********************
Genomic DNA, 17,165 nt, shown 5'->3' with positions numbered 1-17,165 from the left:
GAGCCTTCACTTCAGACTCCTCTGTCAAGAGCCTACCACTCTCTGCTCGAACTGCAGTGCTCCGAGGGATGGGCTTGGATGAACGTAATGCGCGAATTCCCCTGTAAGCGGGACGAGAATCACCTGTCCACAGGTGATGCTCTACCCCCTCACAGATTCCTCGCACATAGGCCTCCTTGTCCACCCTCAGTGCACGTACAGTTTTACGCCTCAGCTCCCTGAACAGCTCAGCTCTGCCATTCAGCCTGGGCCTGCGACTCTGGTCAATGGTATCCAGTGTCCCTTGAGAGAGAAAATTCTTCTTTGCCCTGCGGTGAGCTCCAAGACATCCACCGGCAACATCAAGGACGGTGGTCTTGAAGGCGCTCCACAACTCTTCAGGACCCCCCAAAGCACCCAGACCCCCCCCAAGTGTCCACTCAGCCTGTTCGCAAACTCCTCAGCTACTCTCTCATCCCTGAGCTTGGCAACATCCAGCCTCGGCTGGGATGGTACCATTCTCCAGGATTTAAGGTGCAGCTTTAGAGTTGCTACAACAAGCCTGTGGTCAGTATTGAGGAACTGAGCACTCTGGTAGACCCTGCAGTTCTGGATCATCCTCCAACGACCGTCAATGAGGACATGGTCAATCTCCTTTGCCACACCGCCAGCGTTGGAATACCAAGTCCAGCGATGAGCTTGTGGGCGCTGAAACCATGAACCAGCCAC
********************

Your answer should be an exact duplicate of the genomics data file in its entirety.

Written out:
Genomic DNA, 17,165 nt, shown 5'->3' with positions numbered 1-17,165 from the left:
GAGCCTTCACTTCAGACTCCTCTGTCAAGAGCCTACCACTCTCTGCTCGAACTGCAGTGCTCCGAGGGATGGGCTTGGATGAACGTAATGCGCGAATTCCCCTGTAAGCGGGACGAGAATCACCTGTCCACAGGTGATGCTCTACCCCCTCACAGATTCCTCGCACATAGGCCTCCTTGTCCACCCTCAGTGCACGTACAGTTTTACGCCTCAGCTCCCTGAACAGCTCAGCTCTGCCATTCAGCCTGGGCCTGCGACTCTGGTCAATGGTATCCAGTGTCCCTTGAGAGAGAAAATTCTTCTTTGCCCTGCGGTGAGCTCCAAGACATCCACCGGCAACATCAAGGACGGTGGTCTTGAAGGCGCTCCACAACTCTTCAGGACCCCCCAAAGCACCCAGACCCCCCCCAAGTGTCCACTCAGCCTGTTCGCAAACTCCTCAGCTACTCTCTCATCCCTGAGCTTGGCAACATCCAGCCTCGGCTGGGATGGTACCATTCTCCAGGATTTAAGGTGCAGCTTTAGAGTTGCTACAACAAGCCTGTGGTCAGTATTGAGGAACTGAGCACTCTGGTAGACCCTGCAGTTCTGGATCATCCTCCAACGACCGTCAATGAGGACATGGTCAATCTCCTTTGCCACACCGCCAGCGTTGGAATACCAAGTCCAGCGATGAGCTTGTGGGCGCTGAAACCATGAACCAGCCAC